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Blog

Sam Morrish: Another NHS Tragedy Similar to Averil's

Nic Hart

The Parliamentary and Health Service Ombudsman recently released its report into the death of Samuel Morrish. The report finds strong evidence of NHS failures:

"We have found that each of these organisations have failed in some way... Had Sam received appropriate care and treatment, he would have survived, and that a lack of appropriate and timely bereavement support compounded the distress caused... We have also found failures in the way that the NHS investigated the events that took place."

The parents of Samuel Morrish, a three-year-old, took him to a local GP, worried about his "flu-like symptoms", and were given antibiotics in case an infection developed. The next day, a second GP gave him cough syrup and sent him home. As his condition worsened, Sam's mother phoned NHS Direct's "111" service, and was referred to Devon Doctors. However, the call centre failed to notice the severity of Sam's case, and Mrs Morrish was told to take him to a GP. That GP immediately arranged for him to be admitted to Torbay Hospital.

While the doctors at Torbay realised that he had pneumonia, and suspected Sepsis, they prescribed antibiotics that were not administered for three hours, after which time they were too late to have any effect. Sam died of Sepsis, an avoidable condition, due to the failures of the NHS organisations that were charged with his care.

Following Sam's death, there was insufficient bereavement support. The local surgery did not contact the family, while there was confusion between the surgery and the NHS Trust at Torbay Hospital as to who was to assist the family.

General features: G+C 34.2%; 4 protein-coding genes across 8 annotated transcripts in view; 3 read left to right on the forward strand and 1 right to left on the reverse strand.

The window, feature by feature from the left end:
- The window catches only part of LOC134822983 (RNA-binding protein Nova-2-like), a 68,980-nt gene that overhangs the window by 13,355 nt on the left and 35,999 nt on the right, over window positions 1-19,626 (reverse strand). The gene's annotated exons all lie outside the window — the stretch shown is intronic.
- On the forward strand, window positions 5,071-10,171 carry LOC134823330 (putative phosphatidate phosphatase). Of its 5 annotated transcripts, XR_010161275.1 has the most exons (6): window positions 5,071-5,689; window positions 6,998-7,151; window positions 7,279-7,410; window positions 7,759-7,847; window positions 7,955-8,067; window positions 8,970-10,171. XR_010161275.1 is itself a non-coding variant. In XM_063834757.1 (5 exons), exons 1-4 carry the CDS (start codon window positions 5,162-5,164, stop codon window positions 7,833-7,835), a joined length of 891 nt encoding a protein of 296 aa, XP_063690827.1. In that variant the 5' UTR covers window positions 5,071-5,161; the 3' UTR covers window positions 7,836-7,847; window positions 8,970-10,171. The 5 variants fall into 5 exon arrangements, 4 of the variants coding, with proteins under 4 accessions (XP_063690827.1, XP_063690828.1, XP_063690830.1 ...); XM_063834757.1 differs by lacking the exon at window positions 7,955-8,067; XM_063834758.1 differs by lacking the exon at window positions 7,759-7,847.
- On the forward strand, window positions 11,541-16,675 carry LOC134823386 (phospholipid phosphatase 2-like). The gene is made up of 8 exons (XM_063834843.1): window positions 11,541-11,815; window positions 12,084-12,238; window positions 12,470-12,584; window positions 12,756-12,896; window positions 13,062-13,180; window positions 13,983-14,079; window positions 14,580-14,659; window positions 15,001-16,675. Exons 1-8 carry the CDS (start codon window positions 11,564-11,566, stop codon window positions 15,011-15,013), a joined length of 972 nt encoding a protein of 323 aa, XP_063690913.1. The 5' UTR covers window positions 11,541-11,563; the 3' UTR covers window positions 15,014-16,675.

The NHS Complaints Procedure

When NHS care results in the death of a patient, clarity, openness and timely responses to communications are essential. The experience of the Morrish family is characteristic of the NHS complaints system, which fails to uphold these values.

The Surgery itself conducted a "root cause analysis" of Sam's death, but the meetings held simply consisted of the relevant GPs denying that Sam had seemed seriously ill when they saw him. They failed to respond to the family's specific questions, giving inadequate responses. Having discovered Sam's death three months later, NHS Direct conducted its own review. They did not, however, contact them or attend the root cause analysis meeting, nor did they release their recordings to the PCT. The report found that "the actions of NHS Direct fell so far below the applicable standards that they amount to maladministration."

The PCT's report failed to give evidence-based responses to the concerns of the family, and the second report's improvements still failed to reach this point. The Morrish family was left without any confidence in the NHS.

Our Experience

The report credits the Morrish family for its contributions of information and responses to draft reports. This underestimates their role. They pushed at every stage to ensure that the PHSO understood their complaints and had the evidence it needed to reach a conclusion. To date, we have found that in Averil's case the NHS Trusts involved work from a premise of denial.

Over a year after Averil's death, responses to our inquiries become slower and slower. Many of our most important questions remain unanswered, and some have been dodged on technicalities. While Norwich and Norfolk University Hospitals Foundation Trust have promised an independent review, neither Cambridgeshire and Peterborough Foundation Trust nor the North Norfolk Clinical Commissioning Group have been able to make the same promise. Instead, they have attempted to duck questions wherever possible, and, in so doing, are preventing us seeking the clear explanation we need.